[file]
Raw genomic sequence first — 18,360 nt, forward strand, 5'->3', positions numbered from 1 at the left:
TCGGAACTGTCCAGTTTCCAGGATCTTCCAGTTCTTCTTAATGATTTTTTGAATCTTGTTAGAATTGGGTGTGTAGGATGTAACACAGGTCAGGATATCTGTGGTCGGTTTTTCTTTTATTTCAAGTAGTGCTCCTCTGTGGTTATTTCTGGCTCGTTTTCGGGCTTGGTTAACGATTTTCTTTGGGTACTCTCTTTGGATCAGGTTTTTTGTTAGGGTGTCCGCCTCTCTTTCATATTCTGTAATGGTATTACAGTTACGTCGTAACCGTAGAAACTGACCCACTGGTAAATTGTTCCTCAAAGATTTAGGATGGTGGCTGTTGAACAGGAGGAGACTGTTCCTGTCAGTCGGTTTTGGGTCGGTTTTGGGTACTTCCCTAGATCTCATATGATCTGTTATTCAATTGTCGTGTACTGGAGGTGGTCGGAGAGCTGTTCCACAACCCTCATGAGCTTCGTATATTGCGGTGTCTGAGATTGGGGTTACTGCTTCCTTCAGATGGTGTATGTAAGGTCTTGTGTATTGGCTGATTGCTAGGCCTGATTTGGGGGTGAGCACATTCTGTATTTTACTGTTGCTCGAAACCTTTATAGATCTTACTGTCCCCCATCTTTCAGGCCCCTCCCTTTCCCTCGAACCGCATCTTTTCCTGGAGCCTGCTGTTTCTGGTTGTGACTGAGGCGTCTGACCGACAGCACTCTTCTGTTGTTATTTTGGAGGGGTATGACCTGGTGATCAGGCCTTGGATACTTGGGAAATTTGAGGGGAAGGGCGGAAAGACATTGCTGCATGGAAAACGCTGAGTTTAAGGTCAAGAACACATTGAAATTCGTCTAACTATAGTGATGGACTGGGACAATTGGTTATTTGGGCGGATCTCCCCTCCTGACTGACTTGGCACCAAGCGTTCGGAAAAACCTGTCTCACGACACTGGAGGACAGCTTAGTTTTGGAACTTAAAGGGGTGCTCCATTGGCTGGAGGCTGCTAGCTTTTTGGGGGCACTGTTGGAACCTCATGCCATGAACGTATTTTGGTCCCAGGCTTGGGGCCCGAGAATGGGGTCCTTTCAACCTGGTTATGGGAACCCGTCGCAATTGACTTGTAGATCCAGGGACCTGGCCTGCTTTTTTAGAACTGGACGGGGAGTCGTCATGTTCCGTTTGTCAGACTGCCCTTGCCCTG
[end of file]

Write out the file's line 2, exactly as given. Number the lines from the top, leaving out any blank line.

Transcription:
TCGGAACTGTCCAGTTTCCAGGATCTTCCAGTTCTTCTTAATGATTTTTTGAATCTTGTTAGAATTGGGTGTGTAGGATGTAACACAGGTCAGGATATCTGTGGTCGGTTTTTCTTTTATTTCAAGTAGTGCTCCTCTGTGGTTATTTCTGGCTCGTTTTCGGGCTTGGTTAACGATTTTCTTTGGGTACTCTCTTTGGATCAGGTTTTTTGTTAGGGTGTCCGCCTCTCTTTCATATTCTGTAATGGTATTACAGTTACGTCGTAACCGTAGAAACTGACCCACTGGTAAATTGTTCCTCAAAGATTTAGGATGGTGGCTGTTGAACAGGAGGAGACTGTTCCTGTCAGTCGGTTTTGGGTCGGTTTTGGGTACTTCCCTAGATCTCATATGATCTGTTATTCAATTGTCGTGTACTGGAGGTGGTCGGAGAGCTGTTCCACAACCCTCATGAGCTTCGTATATTGCGGTGTCTGAGATTGGGGTTACTGCTTCCTTCAGATGGTGTATGTAAGGTCTTGTGTATTGGCTGATTGCTAGGCCTGATTTGGGGGTGAGCACATTCTGTATTTTACTGTTGCTCGAAACCTTTATAGATCTTACTGTCCCCCATCTTTCAGGCCCCTCCCTTTCCCTCGAACCGCATCTTTTCCTGGAGCCTGCTGTTTCTGGTTGTGACTGAGGCGTCTGACCGACAGCACTCTTCTGTTGTTATTTTGGAGGGGTATGACCTGGTGATCAGGCCTTGGATACTTGGGAAATTTGAGGGGAAGGGCGGAAAGACATTGCTGCATGGAAAACGCTGAGTTTAAGGTCAAGAACACATTGAAATTCGTCTAACTATAGTGATGGACTGGGACAATTGGTTATTTGGGCGGATCTCCCCTCCTGACTGACTTGGCACCAAGCGTTCGGAAAAACCTGTCTCACGACACTGGAGGACAGCTTAGTTTTGGAACTTAAAGGGGTGCTCCATTGGCTGGAGGCTGCTAGCTTTTTGGGGGCACTGTTGGAACCTCATGCCATGAACGTATTTTGGTCCCAGGCTTGGGGCCCGAGAATGGGGTCCTTTCAACCTGGTTATGGGAACCCGTCGCAATTGACTTGTAGATCCAGGGACCTGGCCTGCTTTTTTAGAACTGGACGGGGAGTCGTCATGTTCCGTTTGTCAGACTGCCCTTGCCCTG